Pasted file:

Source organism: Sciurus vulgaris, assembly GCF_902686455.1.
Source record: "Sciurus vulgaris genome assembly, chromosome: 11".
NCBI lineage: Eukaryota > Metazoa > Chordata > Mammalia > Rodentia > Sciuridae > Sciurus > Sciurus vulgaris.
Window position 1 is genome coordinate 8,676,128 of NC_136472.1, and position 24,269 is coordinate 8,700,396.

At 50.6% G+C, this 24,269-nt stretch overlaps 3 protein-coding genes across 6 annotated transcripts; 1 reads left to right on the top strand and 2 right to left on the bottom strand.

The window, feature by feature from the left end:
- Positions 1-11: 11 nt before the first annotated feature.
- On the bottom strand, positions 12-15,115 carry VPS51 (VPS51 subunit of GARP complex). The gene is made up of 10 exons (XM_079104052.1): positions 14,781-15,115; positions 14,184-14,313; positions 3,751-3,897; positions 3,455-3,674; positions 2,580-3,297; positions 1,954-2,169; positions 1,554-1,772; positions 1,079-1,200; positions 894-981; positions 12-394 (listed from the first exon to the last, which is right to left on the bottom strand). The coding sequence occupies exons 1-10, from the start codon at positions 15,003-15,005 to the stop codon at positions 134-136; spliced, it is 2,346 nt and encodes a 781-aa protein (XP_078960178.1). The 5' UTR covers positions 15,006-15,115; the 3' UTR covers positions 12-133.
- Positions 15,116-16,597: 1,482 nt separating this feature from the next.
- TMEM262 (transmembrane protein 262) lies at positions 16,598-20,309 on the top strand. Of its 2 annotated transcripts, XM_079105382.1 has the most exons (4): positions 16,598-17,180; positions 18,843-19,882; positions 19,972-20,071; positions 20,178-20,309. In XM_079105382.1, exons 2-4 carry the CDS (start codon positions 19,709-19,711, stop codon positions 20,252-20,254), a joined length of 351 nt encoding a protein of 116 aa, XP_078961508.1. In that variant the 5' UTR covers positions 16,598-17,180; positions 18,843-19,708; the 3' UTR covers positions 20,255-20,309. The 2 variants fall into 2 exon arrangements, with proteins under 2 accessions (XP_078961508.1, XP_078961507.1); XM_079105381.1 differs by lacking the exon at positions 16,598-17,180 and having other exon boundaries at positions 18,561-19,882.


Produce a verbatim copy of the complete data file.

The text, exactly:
Source organism: Sciurus vulgaris, assembly GCF_902686455.1.
Source record: "Sciurus vulgaris genome assembly, chromosome: 11".
NCBI lineage: Eukaryota > Metazoa > Chordata > Mammalia > Rodentia > Sciuridae > Sciurus > Sciurus vulgaris.
Window position 1 is genome coordinate 8,676,128 of NC_136472.1, and position 24,269 is coordinate 8,700,396.

At 50.6% G+C, this 24,269-nt stretch overlaps 3 protein-coding genes across 6 annotated transcripts; 1 reads left to right on the top strand and 2 right to left on the bottom strand.

The window, feature by feature from the left end:
- Positions 1-11: 11 nt before the first annotated feature.
- On the bottom strand, positions 12-15,115 carry VPS51 (VPS51 subunit of GARP complex). The gene is made up of 10 exons (XM_079104052.1): positions 14,781-15,115; positions 14,184-14,313; positions 3,751-3,897; positions 3,455-3,674; positions 2,580-3,297; positions 1,954-2,169; positions 1,554-1,772; positions 1,079-1,200; positions 894-981; positions 12-394 (listed from the first exon to the last, which is right to left on the bottom strand). The coding sequence occupies exons 1-10, from the start codon at positions 15,003-15,005 to the stop codon at positions 134-136; spliced, it is 2,346 nt and encodes a 781-aa protein (XP_078960178.1). The 5' UTR covers positions 15,006-15,115; the 3' UTR covers positions 12-133.
- Positions 15,116-16,597: 1,482 nt separating this feature from the next.
- TMEM262 (transmembrane protein 262) lies at positions 16,598-20,309 on the top strand. Of its 2 annotated transcripts, XM_079105382.1 has the most exons (4): positions 16,598-17,180; positions 18,843-19,882; positions 19,972-20,071; positions 20,178-20,309. In XM_079105382.1, exons 2-4 carry the CDS (start codon positions 19,709-19,711, stop codon positions 20,252-20,254), a joined length of 351 nt encoding a protein of 116 aa, XP_078961508.1. In that variant the 5' UTR covers positions 16,598-17,180; positions 18,843-19,708; the 3' UTR covers positions 20,255-20,309. The 2 variants fall into 2 exon arrangements, with proteins under 2 accessions (XP_078961508.1, XP_078961507.1); XM_079105381.1 differs by lacking the exon at positions 16,598-17,180 and having other exon boundaries at positions 18,561-19,882.